I'm a bit of a perfectionist, so I think this question depends on the individual brewer's desire to get it right the first time. I had a recipe in hand, but delayed for a good 4 months before I my actual brewday so that I could soak up as much knowledge as possible.

I've appreciated a lot of the upper echelon IPAs from Kern, Russian River, Alpine, Lagunitas, Lawson's Finest, Hill Farmstead, etc. So it really made me happy that I was able to mimic that type of quality at home on my very first attempt.

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Old 11-19-2012, 03:41 PM   #65
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This time I did use lme from a plastic tub. Got the kit from Midwest per everyone advising me to. All previous batches were from canned lme. I guess this is what added to my disappointment, cause I switched vendors and thought I'd gotten better fresher ingredients, and would taste the difference.

However, I did boil all the lme for 60 minutes. I will try the late additions next...

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Old 11-19-2012, 03:45 PM   #66
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Well I did 3 ok extracts, 1 terrible AG, 1 ok AG, and finally one really good Blonde AG. Biggest thing I can suggest is to find a homebrew club to join. That is what I did. We have 3 certified judges which helps a lot. Everyone has tasted my beers and I have gotten a lot of feedback to steer me in the right direction.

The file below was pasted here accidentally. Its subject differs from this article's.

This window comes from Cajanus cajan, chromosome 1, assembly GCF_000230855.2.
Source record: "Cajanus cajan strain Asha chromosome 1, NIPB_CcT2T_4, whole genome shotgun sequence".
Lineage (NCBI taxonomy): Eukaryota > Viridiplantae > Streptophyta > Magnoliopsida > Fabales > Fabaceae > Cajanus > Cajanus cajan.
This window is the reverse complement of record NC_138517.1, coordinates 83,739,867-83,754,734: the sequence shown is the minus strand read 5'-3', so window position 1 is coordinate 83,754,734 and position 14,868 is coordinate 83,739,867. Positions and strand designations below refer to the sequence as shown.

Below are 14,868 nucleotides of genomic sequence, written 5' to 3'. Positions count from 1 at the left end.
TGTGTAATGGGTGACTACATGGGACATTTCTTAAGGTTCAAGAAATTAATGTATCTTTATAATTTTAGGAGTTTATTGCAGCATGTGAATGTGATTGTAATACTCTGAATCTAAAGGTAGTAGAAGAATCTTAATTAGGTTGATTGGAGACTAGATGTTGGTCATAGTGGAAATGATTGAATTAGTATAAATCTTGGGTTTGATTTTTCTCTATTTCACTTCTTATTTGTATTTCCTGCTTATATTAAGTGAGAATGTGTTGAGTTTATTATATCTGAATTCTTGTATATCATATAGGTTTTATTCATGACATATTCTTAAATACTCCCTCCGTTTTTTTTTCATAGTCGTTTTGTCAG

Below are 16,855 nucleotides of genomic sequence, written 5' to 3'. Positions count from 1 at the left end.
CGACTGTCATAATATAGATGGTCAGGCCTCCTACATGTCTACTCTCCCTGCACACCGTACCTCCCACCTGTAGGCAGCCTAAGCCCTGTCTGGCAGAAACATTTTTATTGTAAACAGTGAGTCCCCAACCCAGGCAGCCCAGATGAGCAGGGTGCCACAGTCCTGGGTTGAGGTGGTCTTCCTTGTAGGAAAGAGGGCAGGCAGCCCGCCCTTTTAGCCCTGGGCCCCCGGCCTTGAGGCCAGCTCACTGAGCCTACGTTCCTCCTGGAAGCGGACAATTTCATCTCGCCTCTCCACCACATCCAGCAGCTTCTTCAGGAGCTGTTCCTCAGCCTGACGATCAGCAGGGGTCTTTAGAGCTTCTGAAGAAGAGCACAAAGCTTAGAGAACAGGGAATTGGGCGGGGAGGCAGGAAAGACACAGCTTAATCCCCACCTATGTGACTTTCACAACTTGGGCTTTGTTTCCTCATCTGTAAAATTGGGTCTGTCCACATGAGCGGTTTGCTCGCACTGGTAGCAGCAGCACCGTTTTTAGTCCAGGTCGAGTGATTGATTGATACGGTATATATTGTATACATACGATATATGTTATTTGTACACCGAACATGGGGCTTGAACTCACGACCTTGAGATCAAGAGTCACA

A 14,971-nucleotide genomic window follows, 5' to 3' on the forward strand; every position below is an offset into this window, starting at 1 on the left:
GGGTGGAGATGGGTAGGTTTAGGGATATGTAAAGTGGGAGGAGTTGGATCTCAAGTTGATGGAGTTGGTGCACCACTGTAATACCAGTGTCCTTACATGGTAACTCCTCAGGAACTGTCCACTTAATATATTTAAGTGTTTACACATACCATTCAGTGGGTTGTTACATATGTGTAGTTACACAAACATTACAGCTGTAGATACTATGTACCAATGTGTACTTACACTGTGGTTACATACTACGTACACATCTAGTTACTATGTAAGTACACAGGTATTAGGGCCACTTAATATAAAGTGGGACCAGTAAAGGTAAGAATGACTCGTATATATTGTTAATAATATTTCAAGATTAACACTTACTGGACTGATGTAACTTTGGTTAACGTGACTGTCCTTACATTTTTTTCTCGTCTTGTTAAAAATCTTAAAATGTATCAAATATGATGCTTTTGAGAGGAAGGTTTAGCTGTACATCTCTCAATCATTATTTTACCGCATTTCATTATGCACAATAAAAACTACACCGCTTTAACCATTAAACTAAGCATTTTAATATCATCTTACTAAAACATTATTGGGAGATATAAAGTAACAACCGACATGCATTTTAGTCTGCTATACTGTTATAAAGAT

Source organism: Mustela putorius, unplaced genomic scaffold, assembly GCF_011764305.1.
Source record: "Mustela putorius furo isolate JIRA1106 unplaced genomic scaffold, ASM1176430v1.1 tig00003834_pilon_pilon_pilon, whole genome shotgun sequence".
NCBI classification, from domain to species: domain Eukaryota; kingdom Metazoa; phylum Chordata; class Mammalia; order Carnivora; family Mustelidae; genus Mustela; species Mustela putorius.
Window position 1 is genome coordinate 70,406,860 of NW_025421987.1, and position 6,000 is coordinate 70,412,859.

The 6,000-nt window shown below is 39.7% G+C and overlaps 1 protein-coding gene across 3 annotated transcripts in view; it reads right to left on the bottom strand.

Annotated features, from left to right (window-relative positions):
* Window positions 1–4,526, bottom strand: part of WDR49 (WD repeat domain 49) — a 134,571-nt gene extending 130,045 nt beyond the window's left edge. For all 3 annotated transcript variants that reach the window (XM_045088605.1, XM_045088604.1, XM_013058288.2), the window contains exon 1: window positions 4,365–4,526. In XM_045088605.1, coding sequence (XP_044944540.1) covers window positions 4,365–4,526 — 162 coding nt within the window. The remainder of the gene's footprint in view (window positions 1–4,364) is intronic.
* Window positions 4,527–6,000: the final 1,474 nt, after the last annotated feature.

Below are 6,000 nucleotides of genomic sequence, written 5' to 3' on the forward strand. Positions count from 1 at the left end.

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Old 11-19-2012, 04:20 PM   #67
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Quote:
Originally Posted by Ogri View Post
Every bottle of Bass Pale Ale I've ever had here in Japan, (actually, now that I think of it, Bass never was high on my list of beers before I left Blighty), has been really lacking in any flavour. Bland and boring is the only way I could express it.
Well that's probably because Bass is now made by Molson Coors Brewing. :/
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Old 11-19-2012, 04:29 PM   #68
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I enjoy a bass. They are good. Old speckled hen was hard to choke down. It could have gone bad. I can't imagine it gets ordered often...
That's weird, Old Speckled is a well rounded, warming, nutty brown ale. Out of all cask ales I've had it is probably the most consistent, can't really go wrong ordering it. Only thing is that it isn't terribly exciting (although it's good). You might want to get a London Pride or a Black Sheep best bitter for widely available British flavours.
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Old 11-19-2012, 05:05 PM   #69
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First batch was amazing. Batches 2-4 were off. Im on 5 and I am pretty optimistic.

My off batches were off due to high fermentation temps and my water levels being off.

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Old 11-19-2012, 05:12 PM   #70
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My first couple of batches were pretty good. My middle batches were kind of lousy. Made a few adjustments (mostly controlling temperatures and changing around the process a little), and the two most recent batches have been pretty close to awesome. Maybe some small tweaks to the recipe here or there, but nothing so major as to be concerned about it.